Journal of Ornithology

, Volume 158, Issue 2, pp 493–505 | Cite as

Montane birds shift downslope despite recent warming in the northern Appalachian Mountains

  • William V. DeLucaEmail author
  • David I. King
Original Article


Montane regions support distinct animal and plant communities that are widely viewed as communities of high conservation concern due to their significant contribution to regional biodiversity. These communities are also thought to be particularly vulnerable to anthropogenically caused stressors such as climate change, which is generally expected to cause upward shifts and potential range restrictions in montane plant and animal distributions. In the northern Appalachian Mountains of North America, not only is it becoming warmer at mid-elevations but the ecotone between the northern hardwood and the montane coniferous forests is also shifting. Therefore, species that are limited by climate or habitat along the elevational gradient of mountains may also be experiencing distributional shifts. We studied birds along replicate elevational gradients in the White Mountains of New Hampshire, USA, from 1993 to 2009 and used mixed effects models to estimate the rate of elevational change to test the hypothesis that northern hardwood forest- and montane forest-dependent birds are shifting upslope, consistent with climate change predictions. As predicted, the upper elevational boundary of 9 out of 16 low-elevation species showed evidence of shifting upslope an average of 99 m over the course of the study period. Contrary to our expectations, 9 out of 11 high-elevation species had lower elevational boundaries that shifted downslope an average of 19 m. The opposing elevational shifts of two distinct and adjacent bird communities is, to our knowledge, unprecedented and highlights the need for caution when applying conventional expectations to species’ responses to climate change.


Distribution Climate change Range boundary Elevational shift Mountains Birds 


Trotz aktueller Erwärmung verlagern Gebirgsvögel in den nördlichen Appalachen ihr Vorkommen hangabwärts

Bergregionen beherbergen besondere Tier- und Pflanzengemeinschaften, die aufgrund ihres erheblichen Beitrags zur regionalen Biodiversität weithin als Gesellschaften mit hohem Schutzbedarf betrachtet werden. Diese Artengemeinschaften gelten auch als besonders anfällig für anthropogen verursachte Stressfaktoren wie den Klimawandel, von dem allgemein angenommen wird, dass er Verschiebungen in höhere Lagen und potenzielle Beschränkungen des Verbreitungsgebietes für Gebirgspflanzen und -tiere verursacht. In den nördlichen Appalachen Nordamerikas wird es nicht nur in den mittleren Höhenlagen wärmer, sondern auch der Ökoton zwischen nördlichen Hartholzwäldern und Bergnadelwäldern verschiebt sich. Daher könnte sich auch die Verbreitung von Arten, welche durch Klima oder Habitat entlang des Gebirgshöhengradienten Beschränkungen unterliegen, verändern. Zwischen 1993 und 2003 untersuchten wir Vögel entlang vergleichbarer Höhengradienten in den White Mountains in New Hampshire, USA, und verwendeten gemischte Modelle zur Schätzung der Höhenänderungsrate, um die Hypothese zu überprüfen, dass Vögel, die auf nördliche Hartholzwälder und Bergwälder angewiesen sind, sich gemäß den Vorhersagen zum Klimawandel hangaufwärts verlagern. Entsprechend den Vorhersagen verschob sich die obere Höhengrenze bei neun von 16 Tieflandarten im Laufe des Untersuchungszeitraumes im Schnitt um 99 m hangaufwärts. Anders als erwartet wiesen neun von elf Hochgebirgsarten niedrigere Höhengrenzen auf, die sich im Schnitt um 19 m hangabwärts verschoben hatten. Die entgegen gerichtete Höhenverschiebung zweier distinkter und benachbarter Vogelgesellschaften ist unseres Wissens nach beispiellos und betont, wie wichtig es ist, bei der Annahme gängiger Erwartungen bezüglich der Reaktion einer Art auf den Klimawandel Vorsicht walten zu lassen.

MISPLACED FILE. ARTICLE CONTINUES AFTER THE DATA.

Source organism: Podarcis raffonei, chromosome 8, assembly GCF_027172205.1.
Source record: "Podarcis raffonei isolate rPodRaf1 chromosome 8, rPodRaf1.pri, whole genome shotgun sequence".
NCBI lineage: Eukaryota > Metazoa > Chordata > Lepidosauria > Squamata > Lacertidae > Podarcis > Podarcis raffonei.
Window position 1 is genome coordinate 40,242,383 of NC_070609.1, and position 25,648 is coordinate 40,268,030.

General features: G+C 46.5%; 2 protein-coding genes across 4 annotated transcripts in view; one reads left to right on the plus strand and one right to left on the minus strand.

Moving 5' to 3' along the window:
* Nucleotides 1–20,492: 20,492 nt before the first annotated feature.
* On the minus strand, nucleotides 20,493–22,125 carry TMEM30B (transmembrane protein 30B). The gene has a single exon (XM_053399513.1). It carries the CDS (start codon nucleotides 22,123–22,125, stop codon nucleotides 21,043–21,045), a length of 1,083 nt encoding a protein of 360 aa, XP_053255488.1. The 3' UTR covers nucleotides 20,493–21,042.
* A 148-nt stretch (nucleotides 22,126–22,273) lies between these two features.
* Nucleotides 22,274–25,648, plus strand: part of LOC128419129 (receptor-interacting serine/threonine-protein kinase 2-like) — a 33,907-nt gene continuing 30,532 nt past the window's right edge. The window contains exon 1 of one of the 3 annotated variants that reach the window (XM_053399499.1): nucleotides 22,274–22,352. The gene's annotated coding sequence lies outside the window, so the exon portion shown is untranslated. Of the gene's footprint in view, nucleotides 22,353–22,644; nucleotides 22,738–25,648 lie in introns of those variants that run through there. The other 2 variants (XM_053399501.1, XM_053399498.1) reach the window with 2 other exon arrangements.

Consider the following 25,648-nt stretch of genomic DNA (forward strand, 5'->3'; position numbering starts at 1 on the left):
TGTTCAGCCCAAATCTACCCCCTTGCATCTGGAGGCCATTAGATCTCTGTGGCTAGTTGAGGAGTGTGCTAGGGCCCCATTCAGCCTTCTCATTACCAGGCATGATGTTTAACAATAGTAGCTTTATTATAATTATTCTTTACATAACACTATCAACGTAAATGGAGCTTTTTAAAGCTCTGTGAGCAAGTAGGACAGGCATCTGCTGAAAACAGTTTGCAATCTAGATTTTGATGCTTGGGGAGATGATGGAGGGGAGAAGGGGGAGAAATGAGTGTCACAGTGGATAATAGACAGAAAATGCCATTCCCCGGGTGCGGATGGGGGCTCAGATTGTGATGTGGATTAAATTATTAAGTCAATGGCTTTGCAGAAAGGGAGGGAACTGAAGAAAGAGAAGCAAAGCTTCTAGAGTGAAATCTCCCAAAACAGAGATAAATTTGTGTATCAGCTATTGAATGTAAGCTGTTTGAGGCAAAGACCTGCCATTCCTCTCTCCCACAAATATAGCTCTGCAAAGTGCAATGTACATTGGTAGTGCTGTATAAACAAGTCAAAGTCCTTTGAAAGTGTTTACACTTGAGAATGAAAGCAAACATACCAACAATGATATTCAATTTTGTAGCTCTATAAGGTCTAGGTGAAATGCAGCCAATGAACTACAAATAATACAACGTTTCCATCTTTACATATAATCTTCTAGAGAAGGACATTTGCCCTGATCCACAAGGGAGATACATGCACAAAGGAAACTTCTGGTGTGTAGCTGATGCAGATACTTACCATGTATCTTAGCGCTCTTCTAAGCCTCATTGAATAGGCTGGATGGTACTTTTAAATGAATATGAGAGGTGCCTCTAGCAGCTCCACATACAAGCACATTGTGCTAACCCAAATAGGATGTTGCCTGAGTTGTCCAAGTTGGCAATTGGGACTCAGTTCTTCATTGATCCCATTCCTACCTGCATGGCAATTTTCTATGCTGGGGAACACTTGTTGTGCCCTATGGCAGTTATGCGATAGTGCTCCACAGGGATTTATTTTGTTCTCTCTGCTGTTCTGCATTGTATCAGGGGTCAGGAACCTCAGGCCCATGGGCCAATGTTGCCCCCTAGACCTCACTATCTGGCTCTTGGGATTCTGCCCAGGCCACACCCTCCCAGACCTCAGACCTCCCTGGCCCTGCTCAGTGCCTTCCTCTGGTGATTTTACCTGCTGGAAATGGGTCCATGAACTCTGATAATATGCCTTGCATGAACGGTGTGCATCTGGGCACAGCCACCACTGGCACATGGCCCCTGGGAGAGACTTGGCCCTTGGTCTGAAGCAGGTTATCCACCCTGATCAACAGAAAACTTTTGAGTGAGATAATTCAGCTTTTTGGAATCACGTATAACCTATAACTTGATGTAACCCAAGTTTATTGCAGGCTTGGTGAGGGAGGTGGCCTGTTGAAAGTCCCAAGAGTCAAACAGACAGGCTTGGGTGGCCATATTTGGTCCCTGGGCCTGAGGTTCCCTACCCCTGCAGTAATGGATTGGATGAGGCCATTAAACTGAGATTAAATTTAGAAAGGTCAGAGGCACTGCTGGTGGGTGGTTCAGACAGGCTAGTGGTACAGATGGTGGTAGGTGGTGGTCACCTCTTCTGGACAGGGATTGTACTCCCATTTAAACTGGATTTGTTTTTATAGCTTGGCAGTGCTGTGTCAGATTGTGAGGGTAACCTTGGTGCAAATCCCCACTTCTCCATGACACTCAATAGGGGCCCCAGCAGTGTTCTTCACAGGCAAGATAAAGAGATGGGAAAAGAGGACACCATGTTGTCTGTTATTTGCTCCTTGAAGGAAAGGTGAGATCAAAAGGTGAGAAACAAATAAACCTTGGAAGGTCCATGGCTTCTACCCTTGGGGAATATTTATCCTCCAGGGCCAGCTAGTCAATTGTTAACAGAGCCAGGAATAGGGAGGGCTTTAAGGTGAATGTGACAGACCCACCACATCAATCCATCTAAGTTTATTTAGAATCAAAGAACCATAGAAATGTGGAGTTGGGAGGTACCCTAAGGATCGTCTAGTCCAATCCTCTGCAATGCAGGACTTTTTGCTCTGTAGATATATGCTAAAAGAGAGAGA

We thank the White Mountain National Forest and the US Forest Service Northern Research Station for financial support. We are particularly thankful for the efforts of Leighlan Prout in providing access to the data and sampling protocols. We are grateful to Toni Lyn Morelli and Joel Ralston for insightful reviews of the manuscript.

Supplementary material

10336_2016_1414_MOESM1_ESM.docx (19 kb)
Supplementary material 1 (DOCX 18 kb)


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Copyright information

© Dt. Ornithologen-Gesellschaft e.V. 2016

Authors and Affiliations

  1. 1.Department of Environmental ConservationUniversity of MassachusettsAmherstUSA
  2. 2.Northern Research StationUSDA Forest ServiceAmherstUSA

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